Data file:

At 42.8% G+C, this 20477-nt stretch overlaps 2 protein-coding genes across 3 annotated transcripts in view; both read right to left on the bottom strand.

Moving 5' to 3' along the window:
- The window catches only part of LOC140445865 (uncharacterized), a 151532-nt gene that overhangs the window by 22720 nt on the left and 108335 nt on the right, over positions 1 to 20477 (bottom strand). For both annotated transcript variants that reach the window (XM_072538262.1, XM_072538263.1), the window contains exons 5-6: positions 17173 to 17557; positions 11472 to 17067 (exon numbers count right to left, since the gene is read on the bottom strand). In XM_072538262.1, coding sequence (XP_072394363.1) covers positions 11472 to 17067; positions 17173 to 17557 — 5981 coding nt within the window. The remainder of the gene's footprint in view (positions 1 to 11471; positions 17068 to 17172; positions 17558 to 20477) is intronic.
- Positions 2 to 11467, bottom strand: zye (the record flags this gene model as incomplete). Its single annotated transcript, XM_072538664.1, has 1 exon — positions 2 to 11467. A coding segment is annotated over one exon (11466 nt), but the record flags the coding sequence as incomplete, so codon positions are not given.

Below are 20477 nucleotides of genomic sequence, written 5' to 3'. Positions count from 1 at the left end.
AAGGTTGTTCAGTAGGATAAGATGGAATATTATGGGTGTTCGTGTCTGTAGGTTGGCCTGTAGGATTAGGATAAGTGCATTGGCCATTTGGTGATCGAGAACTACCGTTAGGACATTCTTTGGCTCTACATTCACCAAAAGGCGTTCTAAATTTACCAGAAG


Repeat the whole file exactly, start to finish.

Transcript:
At 42.8% G+C, this 20477-nt stretch overlaps 2 protein-coding genes across 3 annotated transcripts in view; both read right to left on the bottom strand.

Moving 5' to 3' along the window:
- The window catches only part of LOC140445865 (uncharacterized), a 151532-nt gene that overhangs the window by 22720 nt on the left and 108335 nt on the right, over positions 1 to 20477 (bottom strand). For both annotated transcript variants that reach the window (XM_072538262.1, XM_072538263.1), the window contains exons 5-6: positions 17173 to 17557; positions 11472 to 17067 (exon numbers count right to left, since the gene is read on the bottom strand). In XM_072538262.1, coding sequence (XP_072394363.1) covers positions 11472 to 17067; positions 17173 to 17557 — 5981 coding nt within the window. The remainder of the gene's footprint in view (positions 1 to 11471; positions 17068 to 17172; positions 17558 to 20477) is intronic.
- Positions 2 to 11467, bottom strand: zye (the record flags this gene model as incomplete). Its single annotated transcript, XM_072538664.1, has 1 exon — positions 2 to 11467. A coding segment is annotated over one exon (11466 nt), but the record flags the coding sequence as incomplete, so codon positions are not given.

Below are 20477 nucleotides of genomic sequence, written 5' to 3'. Positions count from 1 at the left end.
AAGGTTGTTCAGTAGGATAAGATGGAATATTATGGGTGTTCGTGTCTGTAGGTTGGCCTGTAGGATTAGGATAAGTGCATTGGCCATTTGGTGATCGAGAACTACCGTTAGGACATTCTTTGGCTCTACATTCACCAAAAGGCGTTCTAAATTTACCAGAAG